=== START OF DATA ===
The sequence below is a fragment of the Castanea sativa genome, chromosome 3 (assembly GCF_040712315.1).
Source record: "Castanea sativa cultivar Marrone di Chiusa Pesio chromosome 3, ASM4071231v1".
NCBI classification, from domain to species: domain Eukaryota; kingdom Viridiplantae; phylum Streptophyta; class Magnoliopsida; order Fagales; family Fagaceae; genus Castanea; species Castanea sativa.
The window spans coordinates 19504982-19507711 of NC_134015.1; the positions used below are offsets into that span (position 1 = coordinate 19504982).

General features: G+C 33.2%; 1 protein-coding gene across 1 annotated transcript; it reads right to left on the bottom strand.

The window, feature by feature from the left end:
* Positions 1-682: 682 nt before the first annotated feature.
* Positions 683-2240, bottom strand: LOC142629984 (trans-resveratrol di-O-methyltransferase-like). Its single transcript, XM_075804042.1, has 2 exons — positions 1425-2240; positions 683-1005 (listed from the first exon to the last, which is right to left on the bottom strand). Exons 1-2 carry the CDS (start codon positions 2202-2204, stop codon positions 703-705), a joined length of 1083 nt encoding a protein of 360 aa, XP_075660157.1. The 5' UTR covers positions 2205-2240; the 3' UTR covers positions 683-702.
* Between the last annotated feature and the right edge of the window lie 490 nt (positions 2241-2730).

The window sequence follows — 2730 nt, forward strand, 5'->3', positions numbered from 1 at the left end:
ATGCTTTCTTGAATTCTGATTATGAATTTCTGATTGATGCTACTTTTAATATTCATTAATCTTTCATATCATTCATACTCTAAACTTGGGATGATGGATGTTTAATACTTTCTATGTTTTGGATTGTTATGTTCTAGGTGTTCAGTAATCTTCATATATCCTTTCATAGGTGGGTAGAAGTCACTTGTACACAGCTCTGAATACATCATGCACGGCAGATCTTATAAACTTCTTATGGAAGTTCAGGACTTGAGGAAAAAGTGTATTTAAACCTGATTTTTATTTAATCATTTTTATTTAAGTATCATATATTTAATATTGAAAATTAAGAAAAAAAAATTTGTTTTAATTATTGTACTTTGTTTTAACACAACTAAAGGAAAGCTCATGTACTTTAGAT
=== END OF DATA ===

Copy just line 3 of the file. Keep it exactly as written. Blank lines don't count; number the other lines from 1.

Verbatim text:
NCBI classification, from domain to species: domain Eukaryota; kingdom Viridiplantae; phylum Streptophyta; class Magnoliopsida; order Fagales; family Fagaceae; genus Castanea; species Castanea sativa.